Debt mounts from state school building boom
The agency overseeing Pennsylvania's 14 state-owned schools has amassed nearly a billion dollars in debt by joining a nationwide “campus arms race” to build luxurious dormitories and elaborate academic facilities, according to state records.
State System of Higher Education officials say they've been forced to replace aging buildings with state-of-the-art facilities to remain competitive in a fierce marketplace in which bare-bones dorms and classrooms no longer make the grade.
Some of the system's 900 buildings are a century old and “well past their life cycle,” said system spokesman Kenn Marshall.
“We're looking at the market and what students and their parents are expecting,” he added.
Critics wonder if the system is on a never-ending spending merry-go-round.
“It's unsustainable,” Nathan Benefield of the Harrisburg-based think tank the Commonwealth Foundation said about the system's $942 million debt, which requires more than $74.5 million in annual payments.
“It's really time for universities to rethink what they're spending and their mission,” he said. “State schools are suffering from an edifice complex.”
Benefield's comments come as the credit rating agency Moody's Investors Services last week placed the system on review to possibly downgrade its quality Aa2 bond rating — the third-highest rating offered by the service — making it more expensive to borrow money. Moody's tied the move to concerns about declining enrollment and uncertain state funding.
Marshall said the system fully expected Moody's to review its rating, which generally stands one notch below the state's. Also last week, the state's rating was lowered from Aa1 to Aa2 on concerns about spiraling pension costs.
Still, Marshall said the system will continue building projects into the foreseeable future, although he admitted they may be “slowed.”
“Nobody pays off their debt. The state system is pretty well regarded,” he said. “We'll continue to incur debt and pay off debt.”
Alan Shankel, managing director for Janny Montgomery & Scott in Philadelphia, said if the system rating drops and the cost of borrowing increases, it's “not a terrible penalty.”
The system's priciest building projects have been at East Stroudsburg University, which spent $125 million for an ultra-modern complex combining classrooms, a library and a student center; Indiana University of Pennsylvania, which spent $79 million to build its elaborate convocation facility; and California University of Pennsylvania, which spent $59 million to construct its sprawling convocation center, according to records.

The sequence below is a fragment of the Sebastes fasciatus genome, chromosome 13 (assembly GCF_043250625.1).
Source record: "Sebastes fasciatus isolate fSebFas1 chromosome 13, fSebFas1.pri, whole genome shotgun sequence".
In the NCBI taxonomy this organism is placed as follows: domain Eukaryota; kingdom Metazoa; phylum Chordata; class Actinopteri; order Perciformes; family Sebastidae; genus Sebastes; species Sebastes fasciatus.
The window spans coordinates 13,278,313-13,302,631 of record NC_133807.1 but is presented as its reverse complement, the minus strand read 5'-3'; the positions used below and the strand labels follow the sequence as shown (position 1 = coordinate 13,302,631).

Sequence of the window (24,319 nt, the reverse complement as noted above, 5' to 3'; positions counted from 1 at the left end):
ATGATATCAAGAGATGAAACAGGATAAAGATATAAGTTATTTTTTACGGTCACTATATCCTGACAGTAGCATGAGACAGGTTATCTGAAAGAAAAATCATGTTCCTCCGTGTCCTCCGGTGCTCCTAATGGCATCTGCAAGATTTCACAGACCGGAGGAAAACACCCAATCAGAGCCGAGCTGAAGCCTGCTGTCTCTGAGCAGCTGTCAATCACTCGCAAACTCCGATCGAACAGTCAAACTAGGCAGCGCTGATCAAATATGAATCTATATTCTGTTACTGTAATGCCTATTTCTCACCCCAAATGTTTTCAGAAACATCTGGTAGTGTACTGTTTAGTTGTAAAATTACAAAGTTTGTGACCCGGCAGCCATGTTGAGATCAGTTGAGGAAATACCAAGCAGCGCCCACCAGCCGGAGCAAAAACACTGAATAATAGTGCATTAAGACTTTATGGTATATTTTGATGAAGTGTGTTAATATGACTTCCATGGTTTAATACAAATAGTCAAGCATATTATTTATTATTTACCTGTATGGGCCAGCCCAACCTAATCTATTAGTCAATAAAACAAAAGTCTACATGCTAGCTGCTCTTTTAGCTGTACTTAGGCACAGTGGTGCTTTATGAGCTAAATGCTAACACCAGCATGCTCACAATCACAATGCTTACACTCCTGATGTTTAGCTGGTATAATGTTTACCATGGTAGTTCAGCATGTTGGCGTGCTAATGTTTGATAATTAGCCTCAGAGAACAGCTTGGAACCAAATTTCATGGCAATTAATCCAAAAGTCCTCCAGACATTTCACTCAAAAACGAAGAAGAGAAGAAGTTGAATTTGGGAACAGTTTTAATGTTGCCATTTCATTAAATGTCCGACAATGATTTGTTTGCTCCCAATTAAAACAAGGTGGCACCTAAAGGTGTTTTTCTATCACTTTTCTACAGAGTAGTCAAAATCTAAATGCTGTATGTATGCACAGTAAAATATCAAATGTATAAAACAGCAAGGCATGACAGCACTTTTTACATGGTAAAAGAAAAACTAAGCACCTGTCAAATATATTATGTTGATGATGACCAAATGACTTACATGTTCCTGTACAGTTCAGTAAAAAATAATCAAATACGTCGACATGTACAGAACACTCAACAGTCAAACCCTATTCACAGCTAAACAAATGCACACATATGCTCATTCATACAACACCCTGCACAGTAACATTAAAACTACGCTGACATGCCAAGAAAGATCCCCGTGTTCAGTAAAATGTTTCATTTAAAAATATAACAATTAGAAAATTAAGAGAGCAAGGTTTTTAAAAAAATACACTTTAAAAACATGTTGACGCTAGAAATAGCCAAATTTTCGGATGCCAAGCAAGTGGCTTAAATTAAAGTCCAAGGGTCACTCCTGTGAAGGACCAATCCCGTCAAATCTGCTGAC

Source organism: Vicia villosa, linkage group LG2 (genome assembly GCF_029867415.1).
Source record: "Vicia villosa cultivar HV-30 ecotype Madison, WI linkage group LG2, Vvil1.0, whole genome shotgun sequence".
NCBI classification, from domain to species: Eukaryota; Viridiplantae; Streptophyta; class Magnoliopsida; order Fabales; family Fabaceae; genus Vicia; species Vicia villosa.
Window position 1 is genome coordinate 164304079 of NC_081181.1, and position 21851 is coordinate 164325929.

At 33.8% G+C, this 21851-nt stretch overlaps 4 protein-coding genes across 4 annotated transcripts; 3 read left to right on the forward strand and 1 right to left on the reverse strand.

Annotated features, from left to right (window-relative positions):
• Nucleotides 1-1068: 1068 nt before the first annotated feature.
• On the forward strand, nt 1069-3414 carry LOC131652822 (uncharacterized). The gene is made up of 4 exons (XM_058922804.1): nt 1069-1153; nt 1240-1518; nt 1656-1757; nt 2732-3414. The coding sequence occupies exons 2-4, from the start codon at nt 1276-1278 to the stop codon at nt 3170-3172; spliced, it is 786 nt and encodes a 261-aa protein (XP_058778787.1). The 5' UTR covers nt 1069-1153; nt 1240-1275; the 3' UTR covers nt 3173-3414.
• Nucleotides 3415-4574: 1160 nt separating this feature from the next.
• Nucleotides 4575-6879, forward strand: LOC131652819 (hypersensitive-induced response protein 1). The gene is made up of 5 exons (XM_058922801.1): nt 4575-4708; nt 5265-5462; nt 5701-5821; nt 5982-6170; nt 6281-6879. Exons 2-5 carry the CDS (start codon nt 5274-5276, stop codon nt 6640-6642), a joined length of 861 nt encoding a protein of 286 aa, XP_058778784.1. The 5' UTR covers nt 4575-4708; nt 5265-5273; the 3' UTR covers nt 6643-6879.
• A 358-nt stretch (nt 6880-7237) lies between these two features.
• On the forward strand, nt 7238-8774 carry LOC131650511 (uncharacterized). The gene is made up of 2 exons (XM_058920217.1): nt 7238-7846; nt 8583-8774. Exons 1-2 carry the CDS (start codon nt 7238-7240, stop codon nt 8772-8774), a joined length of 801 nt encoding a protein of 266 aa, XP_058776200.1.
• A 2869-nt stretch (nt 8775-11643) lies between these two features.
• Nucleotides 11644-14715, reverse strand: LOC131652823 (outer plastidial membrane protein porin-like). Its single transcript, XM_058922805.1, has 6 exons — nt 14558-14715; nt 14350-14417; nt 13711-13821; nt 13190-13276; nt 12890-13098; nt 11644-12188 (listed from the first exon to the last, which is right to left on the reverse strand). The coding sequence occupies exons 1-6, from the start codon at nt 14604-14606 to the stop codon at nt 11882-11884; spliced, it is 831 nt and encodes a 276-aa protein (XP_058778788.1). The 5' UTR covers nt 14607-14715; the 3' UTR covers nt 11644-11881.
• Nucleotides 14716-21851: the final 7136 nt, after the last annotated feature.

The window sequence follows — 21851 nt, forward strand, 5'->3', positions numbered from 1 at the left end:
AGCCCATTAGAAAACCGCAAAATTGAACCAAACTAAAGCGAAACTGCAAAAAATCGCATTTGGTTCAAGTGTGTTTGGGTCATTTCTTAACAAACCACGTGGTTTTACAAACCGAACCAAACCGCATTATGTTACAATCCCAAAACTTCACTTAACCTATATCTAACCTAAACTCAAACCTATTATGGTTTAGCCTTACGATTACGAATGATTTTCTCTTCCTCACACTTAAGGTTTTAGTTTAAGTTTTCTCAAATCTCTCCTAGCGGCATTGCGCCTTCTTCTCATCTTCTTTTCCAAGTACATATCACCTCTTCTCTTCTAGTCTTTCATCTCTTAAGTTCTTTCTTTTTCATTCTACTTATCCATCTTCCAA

All of the schools have built comfortable, apartment-like dorms with amenities similar to those found in commercial properties.
The Indiana and California convocation projects received various government funding before construction, but the state system was forced to rescue both plans by floating additional debt just to complete them, records show.
IUP asked for $34 million for cost overruns, and California University asked for an additional $15 million to finish its 6,000-seat convocation facility, records indicate.
Before construction, California officials said they had about $7 million on hand for the project and planned to raise about $5.5 million, records show. Three years later, after building began, officials said they had no money on hand and had raised only $4,000.
“We had to do something (to ensure completion of the projects),” said Marshall, the state system spokesman.
Proof of funding
Angry state system board members recently began drafting a policy that ironclad proof of sufficient funding must be produced before ground is broken on future projects.
The State University of New York system, also with 14 schools, carries about $2 billion in debt, largely due to construction projects, according to a spokesman. The system has a higher Moody's rating of Aa- because the state is in a better position to weather economic problems than Pennsylvania, said Moody's spokesman David Jacobson.
Charles S. Lenth of the State Higher Education Executive Officers Association said public schools everywhere have rushed to build bigger, better facilities, with the cost of borrowing money for these projects most often passed on to students through higher tuition and fees.
California University's faculty blasted recently fired President Angelo Armenti Jr. for building a convocation center at the expense of academic programs.
At Kutztown University, officials spent $26 million on a visual arts center, $3.5 million to expand its dining halls and $3.5 million to upgrade its student union. Since 2010, the university has cut expenses by 10 percent each year to offset building project deficits that could reach as high as $22.4 million by the 2013-14 school year, school officials said.
Paul Abramson, president of Stanton Leggett & Associates, an educational consulting firm, cited a survey indicating that 91 percent of parents said quality on-campus housing is important when deciding where their children will attend college.
“Mothers in particular, want to see where their progeny are going to live, how comfortable they will be and, most important, how safe they will be,” he said.
Richard Gazarik is a staff writer for Trib Total Media. He can be reached at 724-830-6292 or at firstname.lastname@example.org.